Those birds on that wire are Common European Starlings (Sturnus vulgaris) and they're an invasive species introduced to North America in 1890 and 1891 when between 60 and one hundred birds were released in Central Park in New York. A society led by a man named Eugene Schieffelin wanted to introduce to North America all of the birds mentioned by Shakespeare. It's from those 60 to 100 birds that all 200,000,000 starlings that call North America home are descended.
Even though their a non-native species, they've figured out how to migrate to warmer climates in the winter. That amazes me to no end. In addition to their ability to figure out migration patterns, starlings are pretty amazing creatures despite the fact that they're an invasive species.
- Both males and females can mimic human speech. (Some people keep starlings as pets). Some starlings also imitate the song of many other birds like the Eastern Wood-Pewee, Meadowlark, Northern Bobwhite and House Sparrow, along with Blue Jays, Red-Tailed Hawks and Cedar Waxwings. Vocalizations inside the nestbox during nest building can be lengthy and quite varied.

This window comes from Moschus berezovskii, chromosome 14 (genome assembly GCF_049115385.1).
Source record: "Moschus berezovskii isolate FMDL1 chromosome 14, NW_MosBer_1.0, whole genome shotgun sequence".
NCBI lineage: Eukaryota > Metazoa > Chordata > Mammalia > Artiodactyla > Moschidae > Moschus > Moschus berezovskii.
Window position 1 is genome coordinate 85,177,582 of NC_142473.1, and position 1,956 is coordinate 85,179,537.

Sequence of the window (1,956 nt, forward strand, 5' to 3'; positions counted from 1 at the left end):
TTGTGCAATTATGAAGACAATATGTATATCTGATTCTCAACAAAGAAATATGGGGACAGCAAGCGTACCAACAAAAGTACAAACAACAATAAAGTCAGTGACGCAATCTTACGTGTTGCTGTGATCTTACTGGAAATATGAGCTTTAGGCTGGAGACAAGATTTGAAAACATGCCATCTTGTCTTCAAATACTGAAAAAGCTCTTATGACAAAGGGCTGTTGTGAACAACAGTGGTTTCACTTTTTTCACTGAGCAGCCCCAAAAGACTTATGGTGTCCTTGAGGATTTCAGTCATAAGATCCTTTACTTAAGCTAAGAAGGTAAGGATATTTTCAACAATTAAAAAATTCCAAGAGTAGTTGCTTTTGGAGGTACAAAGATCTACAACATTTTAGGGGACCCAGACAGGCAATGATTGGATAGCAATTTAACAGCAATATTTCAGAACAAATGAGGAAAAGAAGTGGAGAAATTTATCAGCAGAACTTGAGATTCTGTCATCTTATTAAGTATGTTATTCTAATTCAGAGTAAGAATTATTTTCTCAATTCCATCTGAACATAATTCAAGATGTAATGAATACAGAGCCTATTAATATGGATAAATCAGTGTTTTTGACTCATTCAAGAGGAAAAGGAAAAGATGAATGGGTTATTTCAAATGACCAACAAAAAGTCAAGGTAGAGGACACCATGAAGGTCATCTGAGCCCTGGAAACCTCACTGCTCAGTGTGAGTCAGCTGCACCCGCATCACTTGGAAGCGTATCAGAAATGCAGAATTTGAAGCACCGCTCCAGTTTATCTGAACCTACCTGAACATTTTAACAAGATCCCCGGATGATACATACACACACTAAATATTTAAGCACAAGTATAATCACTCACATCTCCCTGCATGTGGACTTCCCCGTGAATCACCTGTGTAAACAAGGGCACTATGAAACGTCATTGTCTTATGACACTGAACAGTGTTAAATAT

- An estimated 1/3 to 1/2 of returning females nest in the same box or area in consecutive years. That is why it's even more important not to let them nest in the first place.
- A starling couple can build a nest in 1-3 days. Both sexes incubate.
- A migrating flock can number 100,000 birds. They roost communally in flocks that may contain as many as a million birds. Watch this amazing video of a swarming flock of starlings that appear to be feeding.
- Each year, starlings cause an estimated $800 million in damages to agricultural crops (Pimental et al, 2000)
- About 15-33% of first broods are parasitized (via egg dumping) by other starlings.
- Starlings have an unusual bill that springs open to grip prey or pry plants apart.
- Starlings only molt once a year (after breeding) but the spots that show up in the winter wear off by the spring, making them look glossy black.
- In Starlings, the length of the intestinal tract actually varies depending on the season. It is shorter in the summertime (when birds are mainly eating protein-rich) insect foods and larger in wintertime when they are mainly eating seeds, which are rich in carboyhydrates. (Source: Analysis of Vetebrate Structure, Hildebrand and Goslow)
I grew up learning to hate them as a scavenger and a pest but if I step away from that, they're a beautiful bird and any invasive that can figure out a migration pattern and alter the length of its alimentary canal can't be all bad. Right?